Credit Suisse’s Investment Bankers Brace for Job Cuts, Major Reorganization

Let’s talk about Credit Suisse today. The bank’s share price is down almost 60% this year, it has dealt with what feels like scandal after scandal in the last few years, and now the investment bank might be on the chopping block.

It’s a tense time for many insiders at Credit Suisse. Many are unsure if their jobs are safe, and they’re all sweating on the next earnings call, on October 27, for more clarity.

One person told me it’s a case of “rinse and repeat,” as Credit Suisse undergoes its second strategic review in less than a year.

Another person was “cynical” about leadership and questioned whether they knew what they were doing.

There’s a ton of speculation over Credit Suisse’s future, so I wrote a piece canvassing reactions from a few people at the firm. Check it out here.


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This illustration photo shows a sign with the logo of Switzerland's second largest bank "Credit Suisse" at their headquarters in Zurich on March 23, 2022.

Law firm sued Credit Suisse over claims it misled investors on business dealings related to Russian oligarchs.

Fabrice Coffrini/AFP via Getty Images



1. Credit Suisse’s investment bankers are stuck in limbo ahead of third-quarter earnings on October 27. They expressed frustration and resignation to me as they brace for a radical overhaul.

“We’re professional enough to keep working hard, but everybody is wondering what’s going on,” one managing director told me.

Among the plans reported to be under consideration are a three-way split of the investment bank, according to the Financial Times. Reviving the old Wall Street name of First Boston is another option, according to Bloomberg.

The bank, in response to the intense speculation, said in a press release on Monday that it was “on track” with its review and that it was considering potential divestitures and asset sales.

Under Chief Executive Ulrich Körner, Credit Suisse wants to transform its investment bank into a “capital-light, advisory-led banking business.”

That could potentially be curtains for thousands of jobs, Reuters reported.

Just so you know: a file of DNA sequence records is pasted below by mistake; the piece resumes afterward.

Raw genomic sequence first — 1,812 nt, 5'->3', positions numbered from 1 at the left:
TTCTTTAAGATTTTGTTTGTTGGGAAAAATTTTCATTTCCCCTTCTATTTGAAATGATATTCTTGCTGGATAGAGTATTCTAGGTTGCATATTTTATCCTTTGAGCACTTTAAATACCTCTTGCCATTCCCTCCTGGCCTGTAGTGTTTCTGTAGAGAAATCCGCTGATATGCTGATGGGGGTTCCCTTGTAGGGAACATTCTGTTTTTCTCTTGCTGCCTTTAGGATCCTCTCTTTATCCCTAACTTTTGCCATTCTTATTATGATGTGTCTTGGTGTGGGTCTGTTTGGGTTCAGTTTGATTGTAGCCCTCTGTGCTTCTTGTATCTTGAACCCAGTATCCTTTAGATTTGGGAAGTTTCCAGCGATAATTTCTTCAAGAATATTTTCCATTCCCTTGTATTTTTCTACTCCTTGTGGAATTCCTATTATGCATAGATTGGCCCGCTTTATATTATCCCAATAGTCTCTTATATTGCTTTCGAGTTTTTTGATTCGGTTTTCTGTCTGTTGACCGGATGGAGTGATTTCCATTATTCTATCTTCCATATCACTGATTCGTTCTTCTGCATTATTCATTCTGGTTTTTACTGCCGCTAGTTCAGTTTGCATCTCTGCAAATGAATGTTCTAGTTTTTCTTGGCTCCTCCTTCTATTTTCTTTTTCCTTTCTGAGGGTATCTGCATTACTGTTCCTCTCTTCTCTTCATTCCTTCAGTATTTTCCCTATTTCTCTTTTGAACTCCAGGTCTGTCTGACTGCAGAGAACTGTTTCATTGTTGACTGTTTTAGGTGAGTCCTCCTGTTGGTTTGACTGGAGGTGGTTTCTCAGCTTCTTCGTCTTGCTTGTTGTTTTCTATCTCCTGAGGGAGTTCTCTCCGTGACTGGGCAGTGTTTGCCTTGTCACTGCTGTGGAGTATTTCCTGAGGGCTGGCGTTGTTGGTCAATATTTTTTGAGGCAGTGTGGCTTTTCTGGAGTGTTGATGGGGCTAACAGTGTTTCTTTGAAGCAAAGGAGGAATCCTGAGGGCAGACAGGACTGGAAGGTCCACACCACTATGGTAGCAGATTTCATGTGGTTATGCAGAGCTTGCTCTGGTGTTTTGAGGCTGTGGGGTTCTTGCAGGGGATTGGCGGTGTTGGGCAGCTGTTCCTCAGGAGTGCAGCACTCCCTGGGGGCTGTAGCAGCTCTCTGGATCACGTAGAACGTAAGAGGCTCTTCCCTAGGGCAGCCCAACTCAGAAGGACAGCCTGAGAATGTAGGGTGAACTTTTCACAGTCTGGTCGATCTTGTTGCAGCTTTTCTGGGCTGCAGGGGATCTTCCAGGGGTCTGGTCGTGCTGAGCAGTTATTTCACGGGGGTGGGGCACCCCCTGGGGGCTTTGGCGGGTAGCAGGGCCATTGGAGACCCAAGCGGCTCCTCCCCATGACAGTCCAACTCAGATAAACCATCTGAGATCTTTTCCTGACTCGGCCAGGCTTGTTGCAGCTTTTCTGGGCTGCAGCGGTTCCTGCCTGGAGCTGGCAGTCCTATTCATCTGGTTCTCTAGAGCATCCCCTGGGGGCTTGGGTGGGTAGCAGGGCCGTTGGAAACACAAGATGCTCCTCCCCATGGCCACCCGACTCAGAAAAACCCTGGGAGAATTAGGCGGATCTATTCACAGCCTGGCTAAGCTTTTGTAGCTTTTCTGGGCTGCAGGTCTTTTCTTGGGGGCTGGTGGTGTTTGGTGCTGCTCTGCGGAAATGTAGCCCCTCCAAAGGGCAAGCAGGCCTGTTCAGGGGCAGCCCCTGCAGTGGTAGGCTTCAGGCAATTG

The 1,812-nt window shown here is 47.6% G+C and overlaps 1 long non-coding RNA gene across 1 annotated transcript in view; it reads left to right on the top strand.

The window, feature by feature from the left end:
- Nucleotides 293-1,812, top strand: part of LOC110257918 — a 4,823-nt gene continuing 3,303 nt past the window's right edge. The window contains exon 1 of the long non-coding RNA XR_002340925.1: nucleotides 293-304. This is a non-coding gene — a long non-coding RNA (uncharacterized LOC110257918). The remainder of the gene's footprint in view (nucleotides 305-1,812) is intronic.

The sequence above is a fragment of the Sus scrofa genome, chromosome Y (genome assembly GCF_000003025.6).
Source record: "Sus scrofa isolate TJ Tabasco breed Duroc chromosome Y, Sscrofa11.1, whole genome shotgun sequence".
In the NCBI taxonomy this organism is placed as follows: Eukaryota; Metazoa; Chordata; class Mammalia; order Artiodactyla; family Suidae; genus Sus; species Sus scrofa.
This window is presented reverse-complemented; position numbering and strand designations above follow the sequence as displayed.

“It’s the famous line: ‘Just business, not personal.’ I hate that, but such is life I guess. Some people are made for it,” another person told me.

“If I lose my job to ‘The Knife,’ at least it’s a good story,” this same banker said, in reference to Körner’s nickname ‘Uli the Knife’.

Here’s the full story.


In other news:

A half eaten cheesesteak with onions in a wrapper

The cheesesteaks from Campo’s Deli are also sold in Citizens Bank Park, where the Philadelphia Phillies play.

Mitchell Leff/Getty Images



2. New Jersey deli Hometown — made famous through an investor letter from Greenlight Capital’s David Einhorn — is in the crosshairs of  prosecutors and regulators. Federal prosecutors accused James T. Patten, Peter L. Coker Sr., and Peter L. Coker Jr. of artificially inflating the price of two companies: The deli’s parent Hometown International and E-Waste Corp., a distributor of electric tactical vehicles.

3. Celsius wants to issue “IOU” type cryptocurrency to customers who have signed up to some of its accounts. The bankrupt crypto lender said it is building out a new system to track its assets, people familiar with the matter told CNBC.

4. Top venture capitalists were asked to name the 21 most promising startups that could upend the health-tech space. Insider spoke to executives at firms like Redpoint Ventures, XYZ, and Menlo Ventures.

5. New York City’s empty offices reveal a global property dilemma. The rise of remote work will hurt older buildings and leave landlords in the lurch, according to Bloomberg.

6. Private-equity executives met recently along the shore of the French Riviera and did their best to ignore the woes of the industry. Top dealmakers exuded confidence even as market conditions have shifted the dynamics of the buyout industry, the Financial Times reported.

7. Social-media consultant Matt Navarra’s Geekout newsletter is on track to earn about $200,000 this year, Insider has learned. Here is how Navarra built a newsletter business that has garnered more than 22,000 subscribers.

8. Fall is usually a busy time for hiring in the entertainment industry, especially at the big streaming companies. The boom, however, is quieter this year. Here is where the jobs are now and when hiring will pick up again.

9. Vori just raised $10 million for its grocery-inventory software aimed at independent grocers. Here is a look at the 13-page pitch deck that helped the startup secure the funds.

10. Henna Choi left a high-paying job as a lawyer to pursue making TikTok videos. Choi always feared being a “quitter,” but now she does not regret it.


People moves:

  • TA Associates has appointed Jennifer Barbetta its chief operating officer. She will join the private-equity firm from Starwood Capital Group, where she was also COO. Before that, Barbetta was a partner at Goldman Sachs.
  • Andrew Bednar has been appointed chief executive of advisory firm Perella Weinberg Partners. Peter Weinberg intends to step down as CEO, the firm said.

Curated by Aaron Weinman in New York. Tips? Email [email protected] or tweet @aaronw11. Edited by Hallam Bullock (tweet @hallam_bullock) in London.

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